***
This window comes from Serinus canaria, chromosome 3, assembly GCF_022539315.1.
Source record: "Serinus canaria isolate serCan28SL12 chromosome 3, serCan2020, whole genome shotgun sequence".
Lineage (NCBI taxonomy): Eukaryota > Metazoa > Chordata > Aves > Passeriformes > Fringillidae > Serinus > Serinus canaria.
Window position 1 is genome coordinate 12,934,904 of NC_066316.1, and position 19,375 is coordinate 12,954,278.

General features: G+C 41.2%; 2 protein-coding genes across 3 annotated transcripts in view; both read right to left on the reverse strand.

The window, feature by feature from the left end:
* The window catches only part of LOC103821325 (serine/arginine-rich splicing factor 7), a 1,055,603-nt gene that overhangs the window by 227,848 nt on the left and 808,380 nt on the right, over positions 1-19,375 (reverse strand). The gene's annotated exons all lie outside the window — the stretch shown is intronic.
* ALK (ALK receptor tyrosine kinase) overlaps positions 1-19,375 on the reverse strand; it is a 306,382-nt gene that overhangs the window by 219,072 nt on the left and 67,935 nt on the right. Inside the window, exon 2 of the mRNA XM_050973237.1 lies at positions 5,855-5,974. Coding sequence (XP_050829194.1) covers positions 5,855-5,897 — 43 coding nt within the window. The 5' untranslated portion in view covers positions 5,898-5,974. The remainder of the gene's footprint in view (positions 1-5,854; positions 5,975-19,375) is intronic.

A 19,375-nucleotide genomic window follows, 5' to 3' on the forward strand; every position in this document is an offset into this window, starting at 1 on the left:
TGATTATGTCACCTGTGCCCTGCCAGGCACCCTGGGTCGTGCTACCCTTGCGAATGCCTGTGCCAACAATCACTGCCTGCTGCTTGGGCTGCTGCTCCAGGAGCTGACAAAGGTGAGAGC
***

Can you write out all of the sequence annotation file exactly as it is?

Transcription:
This window comes from Serinus canaria, chromosome 3, assembly GCF_022539315.1.
Source record: "Serinus canaria isolate serCan28SL12 chromosome 3, serCan2020, whole genome shotgun sequence".
Lineage (NCBI taxonomy): Eukaryota > Metazoa > Chordata > Aves > Passeriformes > Fringillidae > Serinus > Serinus canaria.
Window position 1 is genome coordinate 12,934,904 of NC_066316.1, and position 19,375 is coordinate 12,954,278.

General features: G+C 41.2%; 2 protein-coding genes across 3 annotated transcripts in view; both read right to left on the reverse strand.

The window, feature by feature from the left end:
* The window catches only part of LOC103821325 (serine/arginine-rich splicing factor 7), a 1,055,603-nt gene that overhangs the window by 227,848 nt on the left and 808,380 nt on the right, over positions 1-19,375 (reverse strand). The gene's annotated exons all lie outside the window — the stretch shown is intronic.
* ALK (ALK receptor tyrosine kinase) overlaps positions 1-19,375 on the reverse strand; it is a 306,382-nt gene that overhangs the window by 219,072 nt on the left and 67,935 nt on the right. Inside the window, exon 2 of the mRNA XM_050973237.1 lies at positions 5,855-5,974. Coding sequence (XP_050829194.1) covers positions 5,855-5,897 — 43 coding nt within the window. The 5' untranslated portion in view covers positions 5,898-5,974. The remainder of the gene's footprint in view (positions 1-5,854; positions 5,975-19,375) is intronic.

A 19,375-nucleotide genomic window follows, 5' to 3' on the forward strand; every position in this document is an offset into this window, starting at 1 on the left:
TGATTATGTCACCTGTGCCCTGCCAGGCACCCTGGGTCGTGCTACCCTTGCGAATGCCTGTGCCAACAATCACTGCCTGCTGCTTGGGCTGCTGCTCCAGGAGCTGACAAAGGTGAGAGC